The amaranth seed we have been able to harvest is going into our bread. We tried the seed whole a few times, then started grinding it with the KitchenAid grinder on the finest setting, otherwise the grains are so small they fall right through the grinder. I like the additional nutrition this adds to our bread. We have not tried eating any of the greens even though we have read that they are edible in both salads and cooked as greens. Maybe next year. 

Our focus has been on increasing the food supply for our animals and ourselves. We consider our goats and chickens to be an important part of our food supply. Our garden has now become not only our food supply, but some of theirs as well. Since writing this article and running across the Ice Age Farmer, we feel it is wise to grow or store as much food as is practicable. The Ice Age Farmer had a couple of interesting videos out yesterday about cooler temperatures affecting crops this year due to the solar minimum and about some scientists saying we will have to rely on cannibalism for protein in our diet to help with global warming. Folks there are some very strange things going on with food and food control. Some people have some very perverted, dangerous ideas they are actually presenting to the public, not in some dark, back room. The more we can rely on ourselves and what is on our shelves, the better off we will be.

Wouldn’t it be great to be wrong? Wouldn’t it be fun to sit back and watch trash stuff on television and eat ice cream out of the carton (as long as someone

hadn’t licked all over it and put it back on the shelf in the store)? Wouldn’t it be grand to be clueless, hopeless and caught totally unaware when there are no more cell phone signals, television signals, talking boxes that can answer every question you ever had, a myriad of devices that can watch, track and record your every sound and move, in every room in your house, even in your bedroom? Wouldn’t it be great to know that there will always be food on the store shelves, gasoline for your car, Amazon delivery right to your front door and free stuff from the government? Wouldn’t it be great to have friends to count on in the event of a collapse that wouldn’t come and kill you for your stuff because they were the grasshoppers while you were the ant?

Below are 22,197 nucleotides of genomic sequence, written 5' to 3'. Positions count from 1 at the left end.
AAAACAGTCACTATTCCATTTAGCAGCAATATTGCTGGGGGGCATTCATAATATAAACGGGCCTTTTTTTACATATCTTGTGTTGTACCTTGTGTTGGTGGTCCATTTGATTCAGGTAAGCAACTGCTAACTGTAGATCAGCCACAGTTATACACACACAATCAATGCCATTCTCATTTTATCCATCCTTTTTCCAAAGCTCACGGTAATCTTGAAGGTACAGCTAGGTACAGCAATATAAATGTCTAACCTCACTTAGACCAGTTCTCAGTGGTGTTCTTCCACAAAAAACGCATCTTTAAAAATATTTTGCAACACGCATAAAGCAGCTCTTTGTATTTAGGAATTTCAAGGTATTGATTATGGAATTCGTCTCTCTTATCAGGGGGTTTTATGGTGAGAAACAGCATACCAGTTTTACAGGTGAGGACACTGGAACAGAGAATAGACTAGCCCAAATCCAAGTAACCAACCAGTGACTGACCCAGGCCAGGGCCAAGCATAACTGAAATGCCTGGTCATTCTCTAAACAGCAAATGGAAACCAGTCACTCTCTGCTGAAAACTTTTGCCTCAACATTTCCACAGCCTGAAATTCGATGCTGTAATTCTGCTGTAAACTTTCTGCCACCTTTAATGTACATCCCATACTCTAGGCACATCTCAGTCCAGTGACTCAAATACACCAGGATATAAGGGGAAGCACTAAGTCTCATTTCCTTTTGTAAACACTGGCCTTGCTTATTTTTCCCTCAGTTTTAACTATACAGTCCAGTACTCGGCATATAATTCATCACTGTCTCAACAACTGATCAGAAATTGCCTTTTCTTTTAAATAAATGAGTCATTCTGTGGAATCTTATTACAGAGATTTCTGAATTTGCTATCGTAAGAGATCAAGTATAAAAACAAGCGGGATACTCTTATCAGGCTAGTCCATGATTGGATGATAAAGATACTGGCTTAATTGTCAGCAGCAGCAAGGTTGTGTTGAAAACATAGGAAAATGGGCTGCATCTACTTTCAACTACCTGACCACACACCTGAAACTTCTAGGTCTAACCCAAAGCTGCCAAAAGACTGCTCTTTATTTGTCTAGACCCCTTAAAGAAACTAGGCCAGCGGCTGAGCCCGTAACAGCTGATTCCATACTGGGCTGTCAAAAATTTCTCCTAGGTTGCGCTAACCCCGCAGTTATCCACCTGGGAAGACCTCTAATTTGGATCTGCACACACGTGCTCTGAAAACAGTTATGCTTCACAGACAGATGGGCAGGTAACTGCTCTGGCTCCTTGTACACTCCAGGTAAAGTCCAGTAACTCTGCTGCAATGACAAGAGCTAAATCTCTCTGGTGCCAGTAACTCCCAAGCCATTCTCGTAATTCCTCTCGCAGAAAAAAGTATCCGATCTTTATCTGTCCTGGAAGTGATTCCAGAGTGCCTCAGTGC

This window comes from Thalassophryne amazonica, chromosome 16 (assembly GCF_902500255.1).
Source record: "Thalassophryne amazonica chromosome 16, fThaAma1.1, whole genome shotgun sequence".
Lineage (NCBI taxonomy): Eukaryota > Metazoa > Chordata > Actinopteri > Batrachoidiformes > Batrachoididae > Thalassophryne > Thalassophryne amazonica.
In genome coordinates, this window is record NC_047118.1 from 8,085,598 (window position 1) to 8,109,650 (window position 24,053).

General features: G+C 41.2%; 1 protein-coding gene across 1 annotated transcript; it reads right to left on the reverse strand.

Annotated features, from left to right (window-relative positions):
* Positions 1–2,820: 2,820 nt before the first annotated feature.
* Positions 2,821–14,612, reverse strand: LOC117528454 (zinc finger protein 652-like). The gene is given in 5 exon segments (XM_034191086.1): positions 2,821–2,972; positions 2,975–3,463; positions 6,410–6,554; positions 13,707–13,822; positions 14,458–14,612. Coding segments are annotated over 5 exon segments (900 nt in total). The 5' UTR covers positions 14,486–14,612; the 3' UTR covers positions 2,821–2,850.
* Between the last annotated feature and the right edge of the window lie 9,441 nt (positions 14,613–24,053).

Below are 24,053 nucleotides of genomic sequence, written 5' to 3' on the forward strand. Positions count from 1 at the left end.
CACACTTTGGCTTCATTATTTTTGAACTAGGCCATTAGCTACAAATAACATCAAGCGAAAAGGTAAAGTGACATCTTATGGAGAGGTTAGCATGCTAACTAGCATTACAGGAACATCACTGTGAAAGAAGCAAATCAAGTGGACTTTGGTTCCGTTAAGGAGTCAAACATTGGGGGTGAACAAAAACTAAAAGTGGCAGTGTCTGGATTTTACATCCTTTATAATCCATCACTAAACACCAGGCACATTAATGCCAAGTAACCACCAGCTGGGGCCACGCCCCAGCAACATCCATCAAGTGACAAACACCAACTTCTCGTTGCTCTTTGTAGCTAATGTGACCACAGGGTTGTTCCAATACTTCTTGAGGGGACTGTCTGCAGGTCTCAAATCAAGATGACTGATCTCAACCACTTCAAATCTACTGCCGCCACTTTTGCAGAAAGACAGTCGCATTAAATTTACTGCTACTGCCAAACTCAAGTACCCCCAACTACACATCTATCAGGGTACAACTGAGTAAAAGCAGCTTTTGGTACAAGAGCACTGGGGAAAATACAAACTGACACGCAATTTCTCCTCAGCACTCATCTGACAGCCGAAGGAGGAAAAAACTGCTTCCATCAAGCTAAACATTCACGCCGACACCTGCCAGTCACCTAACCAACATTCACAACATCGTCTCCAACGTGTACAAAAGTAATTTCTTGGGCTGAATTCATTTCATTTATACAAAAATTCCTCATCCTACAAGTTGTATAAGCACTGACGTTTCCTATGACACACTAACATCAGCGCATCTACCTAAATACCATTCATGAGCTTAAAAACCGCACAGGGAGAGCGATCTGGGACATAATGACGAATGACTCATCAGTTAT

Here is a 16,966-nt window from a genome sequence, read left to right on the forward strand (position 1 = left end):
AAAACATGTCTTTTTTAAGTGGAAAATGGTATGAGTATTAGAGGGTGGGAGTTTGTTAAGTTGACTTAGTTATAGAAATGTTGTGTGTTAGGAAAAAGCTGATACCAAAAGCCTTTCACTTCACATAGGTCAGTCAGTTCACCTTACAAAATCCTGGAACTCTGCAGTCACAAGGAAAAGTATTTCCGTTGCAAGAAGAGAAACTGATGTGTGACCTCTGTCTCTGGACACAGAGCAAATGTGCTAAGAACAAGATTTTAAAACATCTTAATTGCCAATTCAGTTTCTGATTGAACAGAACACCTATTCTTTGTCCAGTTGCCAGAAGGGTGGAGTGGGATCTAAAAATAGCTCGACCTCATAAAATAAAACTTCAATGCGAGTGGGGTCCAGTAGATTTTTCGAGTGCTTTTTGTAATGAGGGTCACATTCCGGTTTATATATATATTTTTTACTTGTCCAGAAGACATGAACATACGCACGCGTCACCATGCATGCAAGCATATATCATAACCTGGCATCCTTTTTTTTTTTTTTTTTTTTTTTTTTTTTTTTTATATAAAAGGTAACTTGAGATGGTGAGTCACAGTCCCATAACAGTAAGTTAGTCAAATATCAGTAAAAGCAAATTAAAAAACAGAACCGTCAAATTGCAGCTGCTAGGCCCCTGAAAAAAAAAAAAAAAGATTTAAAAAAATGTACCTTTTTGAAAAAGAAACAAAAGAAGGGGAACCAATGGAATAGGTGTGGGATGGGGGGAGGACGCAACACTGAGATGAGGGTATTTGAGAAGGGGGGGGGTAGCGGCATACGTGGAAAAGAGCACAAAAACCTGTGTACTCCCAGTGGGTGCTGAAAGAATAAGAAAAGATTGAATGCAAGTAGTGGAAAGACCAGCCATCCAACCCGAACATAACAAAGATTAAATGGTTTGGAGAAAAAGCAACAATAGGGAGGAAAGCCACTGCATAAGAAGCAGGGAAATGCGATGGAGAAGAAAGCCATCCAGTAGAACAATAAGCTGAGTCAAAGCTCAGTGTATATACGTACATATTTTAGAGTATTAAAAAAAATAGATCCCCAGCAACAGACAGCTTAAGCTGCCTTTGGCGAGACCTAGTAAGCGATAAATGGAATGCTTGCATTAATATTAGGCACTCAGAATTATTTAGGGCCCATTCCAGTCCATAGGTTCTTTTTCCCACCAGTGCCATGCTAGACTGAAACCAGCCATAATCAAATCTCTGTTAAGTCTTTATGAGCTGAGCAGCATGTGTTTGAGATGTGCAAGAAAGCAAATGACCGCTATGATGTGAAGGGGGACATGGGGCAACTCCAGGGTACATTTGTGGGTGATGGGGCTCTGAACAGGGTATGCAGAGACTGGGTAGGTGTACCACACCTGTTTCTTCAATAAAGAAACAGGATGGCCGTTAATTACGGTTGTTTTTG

Wouldn’t it?

What would we do if we knew that our country had already moved beyond the point of no return? We have been doing it most of our adult lives. Preparing. Learning. Practicing. It’s why we became reserve police officers before Y2K, became EMTs in remote Alaska, lived on a homestead where financial resources were focused on creating a sustainable life, learning what grows here, and how to care for animals that will help feed us. And now we’ve been drawn to this place, this world of the internet to share with those that might listen and that will teach us in return. Every last thing we can learn, practice and practice some more, will help us in this journey as we all fall off the cliff of civility and normality. Stay safe.

Until next time – Fern

Consider what you would do……

Hello Everybody, Frank here.

I found this quote on Western Rifle Shooters recently, and it started an interesting conversation in our house.

“Consider what you would do if you knew [we inserted if you actually BELIEVED] your country had already moved beyond the point of no return.”

So, let’s take a look at this. Let’s break down the terminology. How do you know something has happened? A while back the news media would tell you, well that’s not going to happen anymore. 

Now what if you believe something has happened? Folks in the scientific world need absolute proof, unless of course, the scientists contradict each other, like global warming. Do we have to have incontrovertible facts that we know something has happened? Isn’t this part of the problem that has gotten us to where we are today? Did a plane actually hit the Pentagon on 9/11? Many folks believe not, few actually know. There is a fine line between believing and knowing. Some used to know that their country was good, but a lot believe different now.